If We Can’t Get Price Transparency, Let’s Try Calorie Transparency

Who knows why Governor Schwarzenegger signed SB-1420, a silly law that requires chain restaurants (a.k.a. fast-food joints) to post calorie-counts of their burgers, fries, and shakes on the menu-boards. Maybe sign-makers lobbied for it?

I doubt it: Governor Schwarzenegger is a huge supporter of the nanny-state when it comes to ineffective attempts by the government to force our kids to eat healthier. Go to your local Burger King and imagine what the menu-board behind the cashiers’ counter will look like with all that text up on it.

In support of SB-1420, two scholars at the University of California, Berkeley, put on their rose-colored glasses and concluded that the law could cause California to avoid 50 million pounds of extra weight a year! That best-case scenario includes people who eat fast food seven times a week losing 5.4 pounds each. Earth to Berkeley: Someone who eats at Wendy’s seven times a week is not going to pay attention to calories listed on menu-boards.

SB-1420 is likely more about junk lawsuits than junk food. The trial lawyers have been busy developing a strategy to profit from fast food ever since an infamous New York case five years ago, when a couple of obese girls sued McDonald’s.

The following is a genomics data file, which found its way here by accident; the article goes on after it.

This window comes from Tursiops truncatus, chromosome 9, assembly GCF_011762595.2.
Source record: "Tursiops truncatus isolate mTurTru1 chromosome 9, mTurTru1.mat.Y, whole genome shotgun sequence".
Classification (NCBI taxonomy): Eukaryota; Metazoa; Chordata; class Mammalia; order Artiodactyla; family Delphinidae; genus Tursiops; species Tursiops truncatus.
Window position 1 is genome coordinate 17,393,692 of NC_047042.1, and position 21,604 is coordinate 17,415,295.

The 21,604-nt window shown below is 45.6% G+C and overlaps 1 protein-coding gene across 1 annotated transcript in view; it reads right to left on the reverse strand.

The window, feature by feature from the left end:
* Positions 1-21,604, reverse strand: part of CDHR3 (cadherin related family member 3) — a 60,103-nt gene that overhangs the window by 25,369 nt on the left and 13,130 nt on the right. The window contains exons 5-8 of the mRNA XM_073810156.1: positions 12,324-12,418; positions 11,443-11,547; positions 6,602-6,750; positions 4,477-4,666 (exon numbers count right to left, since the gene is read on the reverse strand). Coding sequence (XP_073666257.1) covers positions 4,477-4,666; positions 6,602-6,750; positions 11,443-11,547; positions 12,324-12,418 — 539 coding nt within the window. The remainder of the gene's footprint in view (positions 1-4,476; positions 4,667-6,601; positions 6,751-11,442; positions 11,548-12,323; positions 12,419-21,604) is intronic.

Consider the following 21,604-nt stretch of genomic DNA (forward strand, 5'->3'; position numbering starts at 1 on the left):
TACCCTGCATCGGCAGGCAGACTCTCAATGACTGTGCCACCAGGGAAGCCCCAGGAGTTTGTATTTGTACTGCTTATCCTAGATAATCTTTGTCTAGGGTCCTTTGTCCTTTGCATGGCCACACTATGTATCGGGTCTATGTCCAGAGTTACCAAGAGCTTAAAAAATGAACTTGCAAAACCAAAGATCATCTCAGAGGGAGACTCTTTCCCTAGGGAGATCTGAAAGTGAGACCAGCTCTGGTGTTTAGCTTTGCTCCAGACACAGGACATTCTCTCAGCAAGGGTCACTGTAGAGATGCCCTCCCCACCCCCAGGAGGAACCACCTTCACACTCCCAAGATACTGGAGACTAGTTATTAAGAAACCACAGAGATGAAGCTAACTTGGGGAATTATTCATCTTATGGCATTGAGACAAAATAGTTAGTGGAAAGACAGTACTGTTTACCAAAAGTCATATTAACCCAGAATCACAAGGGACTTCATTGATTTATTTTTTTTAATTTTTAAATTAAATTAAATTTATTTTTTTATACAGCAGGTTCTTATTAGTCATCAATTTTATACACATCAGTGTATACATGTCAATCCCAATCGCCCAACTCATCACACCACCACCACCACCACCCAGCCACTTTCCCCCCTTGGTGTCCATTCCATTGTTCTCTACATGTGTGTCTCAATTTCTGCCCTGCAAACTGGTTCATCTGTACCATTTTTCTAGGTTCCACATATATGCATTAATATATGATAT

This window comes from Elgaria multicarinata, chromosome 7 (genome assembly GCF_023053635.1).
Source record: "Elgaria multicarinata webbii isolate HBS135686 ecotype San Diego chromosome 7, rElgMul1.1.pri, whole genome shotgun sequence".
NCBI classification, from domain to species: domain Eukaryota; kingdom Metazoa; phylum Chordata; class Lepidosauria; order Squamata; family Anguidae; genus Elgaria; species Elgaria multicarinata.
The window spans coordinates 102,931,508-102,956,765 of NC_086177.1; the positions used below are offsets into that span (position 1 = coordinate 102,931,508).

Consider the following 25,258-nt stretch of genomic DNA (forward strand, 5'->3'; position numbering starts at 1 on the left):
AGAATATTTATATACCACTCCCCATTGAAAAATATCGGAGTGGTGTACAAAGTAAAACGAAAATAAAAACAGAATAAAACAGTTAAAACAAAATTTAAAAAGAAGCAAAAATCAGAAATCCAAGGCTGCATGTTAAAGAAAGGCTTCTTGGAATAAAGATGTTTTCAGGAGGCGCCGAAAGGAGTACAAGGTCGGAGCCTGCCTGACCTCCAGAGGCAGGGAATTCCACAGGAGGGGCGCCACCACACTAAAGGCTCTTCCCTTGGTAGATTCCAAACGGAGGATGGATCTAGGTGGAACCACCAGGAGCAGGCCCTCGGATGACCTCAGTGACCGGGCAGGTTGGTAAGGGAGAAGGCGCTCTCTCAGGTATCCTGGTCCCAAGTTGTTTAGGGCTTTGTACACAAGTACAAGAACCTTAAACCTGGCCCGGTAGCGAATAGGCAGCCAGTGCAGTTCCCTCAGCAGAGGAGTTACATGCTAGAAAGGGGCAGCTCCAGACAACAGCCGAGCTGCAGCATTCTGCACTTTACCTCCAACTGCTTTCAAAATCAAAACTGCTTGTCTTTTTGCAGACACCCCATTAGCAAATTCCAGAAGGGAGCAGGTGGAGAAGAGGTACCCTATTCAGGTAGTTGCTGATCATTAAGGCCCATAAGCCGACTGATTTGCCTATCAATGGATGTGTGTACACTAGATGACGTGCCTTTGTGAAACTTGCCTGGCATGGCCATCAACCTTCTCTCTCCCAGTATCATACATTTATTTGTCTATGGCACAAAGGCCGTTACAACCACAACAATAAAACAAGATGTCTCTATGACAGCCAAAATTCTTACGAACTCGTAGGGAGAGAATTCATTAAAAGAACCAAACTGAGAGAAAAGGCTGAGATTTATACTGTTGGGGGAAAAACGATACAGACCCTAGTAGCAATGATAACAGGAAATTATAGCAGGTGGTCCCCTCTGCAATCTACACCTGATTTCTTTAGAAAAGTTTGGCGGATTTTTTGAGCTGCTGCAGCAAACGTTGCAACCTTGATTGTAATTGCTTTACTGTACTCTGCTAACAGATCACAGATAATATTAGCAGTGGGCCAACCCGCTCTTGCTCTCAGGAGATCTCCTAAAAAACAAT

The suit failed, but McDonald’s settled, and so have nine other defendants in similar cases. And they have just begun: The Public Health Advocacy Institute’s 5th Conference on Public Health, Law, & Obesity met in Boston last month to discuss our “broken food system” – a term more appropriate to Darfur than America.

I can see the next junk-food lawsuit already: a class action against Jack-In-The-Box for selling a Bacon Ultimate Cheeseburger that’s ten calories more than what’s posted on the board.

Nothing contained in this blog is to be construed as necessarily reflecting the views of the Pacific Research Institute or as an attempt to thwart or aid the passage of any legislation.

Scroll to Top